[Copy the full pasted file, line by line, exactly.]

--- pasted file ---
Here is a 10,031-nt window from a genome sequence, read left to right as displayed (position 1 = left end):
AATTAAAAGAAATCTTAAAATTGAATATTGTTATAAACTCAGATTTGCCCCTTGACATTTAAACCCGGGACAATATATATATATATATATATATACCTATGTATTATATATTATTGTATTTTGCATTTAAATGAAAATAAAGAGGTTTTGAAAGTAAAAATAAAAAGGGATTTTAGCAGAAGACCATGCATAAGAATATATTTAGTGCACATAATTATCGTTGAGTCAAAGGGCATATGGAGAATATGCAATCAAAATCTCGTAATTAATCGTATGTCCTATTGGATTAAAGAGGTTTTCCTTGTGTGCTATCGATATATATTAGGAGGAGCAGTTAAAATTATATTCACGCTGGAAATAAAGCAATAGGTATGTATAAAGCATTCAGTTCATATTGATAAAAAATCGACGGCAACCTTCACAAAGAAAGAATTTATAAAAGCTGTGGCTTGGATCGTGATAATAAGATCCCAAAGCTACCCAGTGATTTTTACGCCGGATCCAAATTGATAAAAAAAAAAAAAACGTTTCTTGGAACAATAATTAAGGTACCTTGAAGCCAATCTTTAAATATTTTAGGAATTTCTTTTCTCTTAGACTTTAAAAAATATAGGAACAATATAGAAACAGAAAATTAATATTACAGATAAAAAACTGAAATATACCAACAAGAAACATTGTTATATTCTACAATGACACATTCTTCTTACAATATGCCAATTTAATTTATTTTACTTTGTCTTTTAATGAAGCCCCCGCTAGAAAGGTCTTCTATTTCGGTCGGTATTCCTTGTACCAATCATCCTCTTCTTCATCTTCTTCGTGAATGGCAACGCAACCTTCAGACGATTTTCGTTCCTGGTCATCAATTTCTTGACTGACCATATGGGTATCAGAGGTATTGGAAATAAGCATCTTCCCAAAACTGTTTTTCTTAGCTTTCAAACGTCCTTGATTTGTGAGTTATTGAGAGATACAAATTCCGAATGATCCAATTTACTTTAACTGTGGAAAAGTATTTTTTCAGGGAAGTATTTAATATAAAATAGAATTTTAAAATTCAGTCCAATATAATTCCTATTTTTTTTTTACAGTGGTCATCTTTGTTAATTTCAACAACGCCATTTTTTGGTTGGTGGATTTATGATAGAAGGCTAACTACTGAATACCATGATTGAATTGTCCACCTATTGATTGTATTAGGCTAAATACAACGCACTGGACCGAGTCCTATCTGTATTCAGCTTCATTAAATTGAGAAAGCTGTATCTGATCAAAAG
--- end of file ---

Here is a 10,031-nt window from a genome sequence, read left to right as displayed (position 1 = left end):
AATTAAAAGAAATCTTAAAATTGAATATTGTTATAAACTCAGATTTGCCCCTTGACATTTAAACCCGGGACAATATATATATATATATATATATACCTATGTATTATATATTATTGTATTTTGCATTTAAATGAAAATAAAGAGGTTTTGAAAGTAAAAATAAAAAGGGATTTTAGCAGAAGACCATGCATAAGAATATATTTAGTGCACATAATTATCGTTGAGTCAAAGGGCATATGGAGAATATGCAATCAAAATCTCGTAATTAATCGTATGTCCTATTGGATTAAAGAGGTTTTCCTTGTGTGCTATCGATATATATTAGGAGGAGCAGTTAAAATTATATTCACGCTGGAAATAAAGCAATAGGTATGTATAAAGCATTCAGTTCATATTGATAAAAAATCGACGGCAACCTTCACAAAGAAAGAATTTATAAAAGCTGTGGCTTGGATCGTGATAATAAGATCCCAAAGCTACCCAGTGATTTTTACGCCGGATCCAAATTGATAAAAAAAAAAAAAACGTTTCTTGGAACAATAATTAAGGTACCTTGAAGCCAATCTTTAAATATTTTAGGAATTTCTTTTCTCTTAGACTTTAAAAAATATAGGAACAATATAGAAACAGAAAATTAATATTACAGATAAAAAACTGAAATATACCAACAAGAAACATTGTTATATTCTACAATGACACATTCTTCTTACAATATGCCAATTTAATTTATTTTACTTTGTCTTTTAATGAAGCCCCCGCTAGAAAGGTCTTCTATTTCGGTCGGTATTCCTTGTACCAATCATCCTCTTCTTCATCTTCTTCGTGAATGGCAACGCAACCTTCAGACGATTTTCGTTCCTGGTCATCAATTTCTTGACTGACCATATGGGTATCAGAGGTATTGGAAATAAGCATCTTCCCAAAACTGTTTTTCTTAGCTTTCAAACGTCCTTGATTTGTGAGTTATTGAGAGATACAAATTCCGAATGATCCAATTTACTTTAACTGTGGAAAAGTATTTTTTCAGGGAAGTATTTAATATAAAATAGAATTTTAAAATTCAGTCCAATATAATTCCTATTTTTTTTTTACAGTGGTCATCTTTGTTAATTTCAACAACGCCATTTTTTGGTTGGTGGATTTATGATAGAAGGCTAACTACTGAATACCATGATTGAATTGTCCACCTATTGATTGTATTAGGCTAAATACAACGCACTGGACCGAGTCCTATCTGTATTCAGCTTCATTAAATTGAGAAAGCTGTATCTGATCAAAAG